• Hi Sarah – I do mean a 6lb bag. I use Dependable Foods, High Gluten Flour – check out the 6lb bag here: http://www.allinkosher.com/p-33681-dependable-high-gluten-flour-6-lb-parve.aspx. It’s about 4 cups of flour to a pound so you can use a 5lb bag plus 4 cups. And I am SOOOO happy you like my recipes — but the Irish Car Bomb Cake is not mine, it’s from our friend Shira — it’s her buttercream recipe — maybe you can leave her a comment under the cake recipe and coax her into sharing it with the world :-)

  6. How about a bread machine recipe?

  7. Hi Evelyn — I always make 6 pounds so there is really no non-commercial machine out there that can handle the recipe in one batch. That’s why I always felt it was “easier” to just do it by hand all together. I will look into working on a smaller amount for a bread machine as soon as I have the chance.

    • avatar says: Jack l

      The Bosch mixer handles this recipe with ease!

      • Hey Jack L – which Bosch? all 6 pounds? I am in the market for a new machine the motor in my Kitchen Aid is going… :-(

    • FYI I have since halved this recipe and made it in a Kitchen Aid stand mixer with the dough hook with great success!

      • avatar says: AILUY

        Hi Jamie,
        when you said you have halved the recipe, do you mean just half of every ingredient? Do the times have to be adjusted at all? Thank you

    • hi jamie i just did your challah and it looks amazing. cant wait to eat it. do you have a 5lb recipe? i would love to use my bread mahine. thank you!

  8. avatar says: Zahava

    Hi jamie! I thought I might have asked you this already but I don’t see my question posted , So I’ll ask it again. I was wondering if you have a recipe for sweet crumb topping for challah. Someone gave me challah with crumbs on it for Shalach manos and I didnt wash on it because I thought it was cake, it looked,smelled, and tasted so good! If you have a recipe for that, that would be awesome! Thanks!

    • hi Zahava – you did ask and I did answer – lol – we had a little technology glitch, Ok so I am SO in love with the crumb topping. My friend just made me a crumb topping challah after I had my baby. I must get the exact recipe for you but in the meantime this topping would also work well: http://www.joyofkosher.com/recipe/cran-apple-crunch-kugel-2/
      please let us know how it you like it.

      • avatar says: SarahD

        Hi, Jaime,
        first of all, your challah recipe is the best that I’ve ever tried. I will never try another ever again!! :)
        Secondly, If I were to add the crumb topping, would I add it right before baking the challah? It sounds amazing and want to try it.

        Also, another question: I froze half the challah dough like you suggested in another comment and defrosted it in room temp. I honestly can’t remember what I did after that, but the challah didn’t come out that good. Any thoughts as to what may have happened? Maybe I didn’t let it defrost all the way? Does your challah come out the same when you defrost and bake?
        Thank you!

        • hi SarahD. First YAY!!!! 2nd: Put the crumbs on right after you egg wash the challah, before baking. You can also try putting some of the crumbs inside the challah as well. Huge hit! 3rd. Since I have moved to Israel I have also been having trouble with my frozen raw dough. I am going to give it one more shot but I am going to pre shape it and freeze it like that. (Is that what you did?) And the number one rule is to let the dough come to room temp – it should not feel cold to the touch at all. It must fully thaw and then rise in a warm corner of your kitchen. Let me know if you have anymore Qs.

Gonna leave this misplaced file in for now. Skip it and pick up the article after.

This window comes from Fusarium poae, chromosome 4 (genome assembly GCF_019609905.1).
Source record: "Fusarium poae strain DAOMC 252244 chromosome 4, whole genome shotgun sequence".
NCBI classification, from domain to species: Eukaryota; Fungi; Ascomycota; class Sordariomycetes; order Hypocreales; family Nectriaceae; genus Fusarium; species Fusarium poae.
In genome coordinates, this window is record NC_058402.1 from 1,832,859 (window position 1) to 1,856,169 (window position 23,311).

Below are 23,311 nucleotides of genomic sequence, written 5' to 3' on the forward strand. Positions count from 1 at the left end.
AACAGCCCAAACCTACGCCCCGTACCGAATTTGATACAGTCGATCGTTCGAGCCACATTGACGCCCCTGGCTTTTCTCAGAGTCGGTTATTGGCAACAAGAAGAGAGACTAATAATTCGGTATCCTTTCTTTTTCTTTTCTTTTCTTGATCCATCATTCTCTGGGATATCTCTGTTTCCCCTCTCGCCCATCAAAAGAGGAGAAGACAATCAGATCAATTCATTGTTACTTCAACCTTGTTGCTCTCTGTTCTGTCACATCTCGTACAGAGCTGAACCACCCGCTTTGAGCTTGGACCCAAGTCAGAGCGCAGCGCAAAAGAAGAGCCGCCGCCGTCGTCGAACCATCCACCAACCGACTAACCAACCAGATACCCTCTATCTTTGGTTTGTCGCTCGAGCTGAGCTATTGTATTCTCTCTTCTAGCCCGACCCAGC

• avatar says: SarahD

            Thanks so much for the reply! I will definitely try the crumb-topping this week. Sounds amazing. About defrosting challah, funny thing-ever since I moved to Israel 2-1/2 years ago, I have not had any luck with defrosted dough! It just doesn’t come out the same. It worked for me a few times in the states, but not here…Weird. I will try again, though, anyway and let you know if it works and what I’ve done differently, etc…

            If that fails, I will be cutting the recipe in half and trying it that way. At least sometimes, when I don’t need such a huge batch. The recipe is perfect as is, and feel that cutting it in half will take away its perfect charm. Why ruin a good thing?! I guess we’ll see. :)
            Thank you!


            • OMG crazyyyyyy! I can not believe it happened to you too! It could have something to do with the altitude (but I don’t really think so – just grasping at straws here….) So guess what? You don’t have to worry — since making aliyah (just over 2 years ago!) I half the recipe all the time and it comes out perfect!!! I was so scared the first time but Baruch Hashem it worked!

    • avatar says: goldie

      Thanks Jamie! I actually started using a babka topping- equal parts powdered sugar and flour and oil added until crumbly(a little water can sub for some of the oil)

  9. avatar says: Rochel S

    Hi Jamie — first of all, yours is my favorite cookbook. I’m just making your challah recipe now for the first time — it’s baking and smells delicious. Just a note — I’m assuming this cookbook was written for Jewish women, you should put somewhere in the instructions that one should “take challah” with a bracha, as soon as the dough is ready to rise. There are websites that can tell people how, if they’re not sure, but it’s important to have there, as it’s a big mitzvah.

  10. avatar says: fay C

    Hi Jamie,
    Thanks for your wondelful magazines, I love them. i could spend hours in the kitchen. I enjoy trying out new recipes. Well three weeks ago I saw the challah video and I decided to try it. Since my last recipe I tryed came out bad I told myself why go through the hassle. Well i tryed your reicpe and boy was it a hit, just like you said. Everyone in my house could not stop eating it. So my aunt bought me a bag of sifted flour not aware that I had made a batch last week, and I decided to make it again. This time all my sister-in-law and neices ate it to the last drop. Thanks again.

    • Fay! YAY! I really appreciate that you took the time to write in the comments here. Thank you. And so happy you all are loving it!